Ōwhango is alive with bird chorus

Department of Conservation —  20/05/2022 — Leave a comment

The growing success of the Whio Forever Recovery Programme couldn’t be achieved without the efforts of our nationwide community partners. Ruapehu District conservation community group Ōwhango Alive is focused on the recovery of birdlife in the Ohinetonga Scenic Reserve and plays an important role in saving the threatened whio.

Concerned about the lack of birdlife in Ohinetonga Scenic Reserve, which sits on the boundary of Tongariro Forest Park, locals Mark and Sally decided to take action. The Tongariro Forest Park is one of five national kiwi sanctuaries, home to the threatened whio (blue duck) and weweia (dabchick), as well as pōpokatea (whitehead) and toutouwai (North Island robin).

Ōwhango Alive celebrates World Rivers Day with a community tree planting mission.

“We missed the birdsong in the area, it used to echo throughout the reserve. We’ve seen the destruction predators have caused, so we founded our conservation group Ōwhango Alive,” Sally says. The group’s mission is to protect and enhance the environment of the Ohinetonga Scenic Reserve, Whakapapa River and Ōwhango village for the benefit of the native flora and fauna and the enjoyment of locals and visitors.

Mark says when they started work in 2011 they were concerned people would dismiss their conservation efforts and label them as tree huggers.  However, the community’s response was quite the opposite. “We started as a group of just four local residents managing 20 traps, but we’ve grown to a group of 30 of us managing close to 300 traps,” he says. “The more volunteers we have, the more we can do. You can have all the money in the world, but without people, we can’t make anything happen!”

Whio release on April 22nd at the “Swimming Hole” in the Ohinetonga Scenic Reserve.

The threatened whio are thriving under Ōwhango Alive’s volunteer programme. Sally has nicknamed a group of 18 whio she’s seen speeding down the Whakapapa river together in autumn ‘the youth club’. An abundance of whio is a great sign – whio are indicator species, where you see whio you can be sure the river is clean, clear and healthy.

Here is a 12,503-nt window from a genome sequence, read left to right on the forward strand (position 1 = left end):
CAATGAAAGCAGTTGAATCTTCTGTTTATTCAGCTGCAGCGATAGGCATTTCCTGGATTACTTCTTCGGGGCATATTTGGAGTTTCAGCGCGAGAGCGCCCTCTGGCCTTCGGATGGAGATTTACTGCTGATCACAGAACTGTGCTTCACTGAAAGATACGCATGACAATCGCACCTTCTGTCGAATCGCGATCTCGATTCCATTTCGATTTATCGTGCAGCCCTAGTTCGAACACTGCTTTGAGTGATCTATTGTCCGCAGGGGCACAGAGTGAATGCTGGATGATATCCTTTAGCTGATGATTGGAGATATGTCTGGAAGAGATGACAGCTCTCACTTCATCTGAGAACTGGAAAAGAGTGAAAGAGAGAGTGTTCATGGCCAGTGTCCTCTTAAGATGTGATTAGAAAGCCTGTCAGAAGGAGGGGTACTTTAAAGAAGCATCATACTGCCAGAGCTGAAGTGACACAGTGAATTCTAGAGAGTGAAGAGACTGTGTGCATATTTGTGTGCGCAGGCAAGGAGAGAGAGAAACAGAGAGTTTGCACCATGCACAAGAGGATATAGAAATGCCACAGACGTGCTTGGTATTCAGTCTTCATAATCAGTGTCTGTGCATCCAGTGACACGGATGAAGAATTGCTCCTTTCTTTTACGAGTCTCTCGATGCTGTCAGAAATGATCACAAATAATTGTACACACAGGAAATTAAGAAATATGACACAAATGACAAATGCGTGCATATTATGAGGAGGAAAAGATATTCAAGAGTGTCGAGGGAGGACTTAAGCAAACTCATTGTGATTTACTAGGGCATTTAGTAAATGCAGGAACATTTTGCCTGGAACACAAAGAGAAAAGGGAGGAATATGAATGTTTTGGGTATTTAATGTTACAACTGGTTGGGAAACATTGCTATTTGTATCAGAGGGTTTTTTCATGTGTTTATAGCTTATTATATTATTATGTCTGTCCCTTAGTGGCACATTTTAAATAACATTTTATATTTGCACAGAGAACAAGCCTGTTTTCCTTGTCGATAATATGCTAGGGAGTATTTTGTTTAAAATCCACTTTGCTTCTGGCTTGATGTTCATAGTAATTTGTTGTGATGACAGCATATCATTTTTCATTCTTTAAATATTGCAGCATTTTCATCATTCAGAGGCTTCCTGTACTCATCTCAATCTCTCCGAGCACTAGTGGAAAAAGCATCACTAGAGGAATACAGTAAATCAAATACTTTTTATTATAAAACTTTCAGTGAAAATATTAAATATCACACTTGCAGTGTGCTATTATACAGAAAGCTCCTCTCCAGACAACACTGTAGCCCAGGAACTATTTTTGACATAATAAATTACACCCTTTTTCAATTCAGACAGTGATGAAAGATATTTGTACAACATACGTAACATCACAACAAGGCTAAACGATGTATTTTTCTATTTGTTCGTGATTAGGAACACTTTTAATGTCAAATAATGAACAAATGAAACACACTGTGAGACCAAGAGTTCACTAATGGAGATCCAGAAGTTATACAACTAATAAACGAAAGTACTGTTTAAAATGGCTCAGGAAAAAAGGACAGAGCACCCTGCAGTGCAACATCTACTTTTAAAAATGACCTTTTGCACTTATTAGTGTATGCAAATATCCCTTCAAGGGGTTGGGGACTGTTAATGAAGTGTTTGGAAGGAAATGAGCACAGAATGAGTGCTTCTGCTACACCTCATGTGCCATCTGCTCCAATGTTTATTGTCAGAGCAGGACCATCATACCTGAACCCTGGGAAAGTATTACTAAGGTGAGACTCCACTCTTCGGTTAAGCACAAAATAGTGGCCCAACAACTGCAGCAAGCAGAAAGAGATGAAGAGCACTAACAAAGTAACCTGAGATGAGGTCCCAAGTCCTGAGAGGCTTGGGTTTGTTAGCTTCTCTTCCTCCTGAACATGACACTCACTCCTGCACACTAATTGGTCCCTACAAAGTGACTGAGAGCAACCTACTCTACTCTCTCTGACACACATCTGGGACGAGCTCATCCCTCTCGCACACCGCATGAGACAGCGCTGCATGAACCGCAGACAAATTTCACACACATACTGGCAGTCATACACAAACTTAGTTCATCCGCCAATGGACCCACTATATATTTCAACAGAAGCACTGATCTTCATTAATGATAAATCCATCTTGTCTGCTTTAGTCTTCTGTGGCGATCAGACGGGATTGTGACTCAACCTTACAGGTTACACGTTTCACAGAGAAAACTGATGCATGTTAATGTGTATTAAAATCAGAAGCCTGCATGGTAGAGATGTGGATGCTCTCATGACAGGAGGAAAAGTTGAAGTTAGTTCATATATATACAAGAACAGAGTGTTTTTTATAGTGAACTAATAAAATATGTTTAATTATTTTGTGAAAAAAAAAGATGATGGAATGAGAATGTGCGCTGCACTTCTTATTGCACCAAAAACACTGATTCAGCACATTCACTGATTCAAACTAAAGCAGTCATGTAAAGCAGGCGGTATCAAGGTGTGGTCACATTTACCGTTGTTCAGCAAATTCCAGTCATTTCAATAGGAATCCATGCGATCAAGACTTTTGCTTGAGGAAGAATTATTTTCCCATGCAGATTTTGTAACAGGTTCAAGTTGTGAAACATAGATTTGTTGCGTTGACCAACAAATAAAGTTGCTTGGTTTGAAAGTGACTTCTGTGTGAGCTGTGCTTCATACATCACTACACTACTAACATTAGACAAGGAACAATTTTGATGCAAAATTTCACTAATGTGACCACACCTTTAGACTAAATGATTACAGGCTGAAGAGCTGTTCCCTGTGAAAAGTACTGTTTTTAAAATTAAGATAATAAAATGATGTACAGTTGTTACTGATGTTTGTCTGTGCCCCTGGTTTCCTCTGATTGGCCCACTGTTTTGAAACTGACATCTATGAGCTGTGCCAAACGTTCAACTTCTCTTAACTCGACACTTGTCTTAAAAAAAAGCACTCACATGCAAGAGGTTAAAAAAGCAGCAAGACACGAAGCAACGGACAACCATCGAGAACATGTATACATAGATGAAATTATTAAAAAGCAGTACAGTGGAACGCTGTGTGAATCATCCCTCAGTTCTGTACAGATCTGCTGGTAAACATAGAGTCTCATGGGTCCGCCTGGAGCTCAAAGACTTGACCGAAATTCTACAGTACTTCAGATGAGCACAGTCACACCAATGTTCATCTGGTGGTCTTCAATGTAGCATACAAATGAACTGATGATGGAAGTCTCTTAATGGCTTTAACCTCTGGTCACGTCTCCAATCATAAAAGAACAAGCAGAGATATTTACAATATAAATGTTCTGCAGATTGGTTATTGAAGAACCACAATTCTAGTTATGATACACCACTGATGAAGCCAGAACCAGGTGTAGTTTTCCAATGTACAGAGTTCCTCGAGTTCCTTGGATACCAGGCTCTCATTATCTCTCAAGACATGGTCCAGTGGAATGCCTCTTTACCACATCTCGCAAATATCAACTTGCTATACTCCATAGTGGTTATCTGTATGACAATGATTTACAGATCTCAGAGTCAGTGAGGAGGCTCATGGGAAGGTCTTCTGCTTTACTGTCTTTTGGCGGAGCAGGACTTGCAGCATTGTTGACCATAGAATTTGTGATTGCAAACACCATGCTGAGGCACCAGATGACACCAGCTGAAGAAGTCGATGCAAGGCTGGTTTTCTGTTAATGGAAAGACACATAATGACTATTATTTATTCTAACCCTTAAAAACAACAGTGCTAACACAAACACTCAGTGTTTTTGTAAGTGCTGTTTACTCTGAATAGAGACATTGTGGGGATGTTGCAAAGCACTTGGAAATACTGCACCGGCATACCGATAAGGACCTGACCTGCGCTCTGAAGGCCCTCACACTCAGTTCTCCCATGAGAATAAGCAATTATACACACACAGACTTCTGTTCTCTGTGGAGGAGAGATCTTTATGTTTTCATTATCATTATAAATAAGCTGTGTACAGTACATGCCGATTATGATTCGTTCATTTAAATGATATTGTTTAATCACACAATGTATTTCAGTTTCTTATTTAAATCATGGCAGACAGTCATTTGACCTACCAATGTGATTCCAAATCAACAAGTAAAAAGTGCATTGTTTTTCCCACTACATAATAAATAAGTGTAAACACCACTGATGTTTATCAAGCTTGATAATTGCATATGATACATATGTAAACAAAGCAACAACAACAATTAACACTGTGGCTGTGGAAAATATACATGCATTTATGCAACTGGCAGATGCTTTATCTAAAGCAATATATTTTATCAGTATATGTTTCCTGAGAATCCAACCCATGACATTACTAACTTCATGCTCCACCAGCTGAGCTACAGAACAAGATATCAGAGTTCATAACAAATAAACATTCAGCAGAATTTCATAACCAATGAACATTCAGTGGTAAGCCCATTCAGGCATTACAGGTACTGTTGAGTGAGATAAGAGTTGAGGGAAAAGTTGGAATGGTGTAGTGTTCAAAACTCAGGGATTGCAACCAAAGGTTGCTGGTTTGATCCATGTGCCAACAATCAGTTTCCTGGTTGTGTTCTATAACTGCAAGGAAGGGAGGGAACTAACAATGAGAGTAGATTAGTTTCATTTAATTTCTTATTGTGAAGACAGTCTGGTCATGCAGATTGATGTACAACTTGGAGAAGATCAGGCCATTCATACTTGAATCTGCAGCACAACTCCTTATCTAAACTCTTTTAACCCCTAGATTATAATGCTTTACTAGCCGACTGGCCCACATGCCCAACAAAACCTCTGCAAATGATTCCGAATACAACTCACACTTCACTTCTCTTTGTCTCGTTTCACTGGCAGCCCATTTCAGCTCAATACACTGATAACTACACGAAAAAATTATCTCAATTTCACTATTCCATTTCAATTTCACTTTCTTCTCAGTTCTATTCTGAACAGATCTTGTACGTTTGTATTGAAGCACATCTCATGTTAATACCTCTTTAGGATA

Trapping has proved hugely successful for the group in recovering native bird populations. Over 6,700 predators have been trapped in the bush by volunteers. “It’s great when you hear people say things like: ‘Wow, I haven’t heard birdlife like that before’, and start describing the birds that they’ve seen to you,” says Sally.

Ōwhango Alive and local DOC rangers host Ngakonui Valley School for some lessons on conservation.

Ōwhango Alive is active in their community, educating locals and visitors about predator control, identifying birdlife, flora and fauna, and encouraging enthusiasm for the cause. With numerous trap lines operating Mark and Sally are seeing (or we should say, hearing) the fruits of their labour: “Ōwhango is alive!”.If you’d like to get involved with Ōwhango Alive and their conservation journey they hold regular meetings and working bees. You can also sponsor a trap. Find them on Facebook, or contact them by email to volunteer: owhangoalive@yahoo.com 

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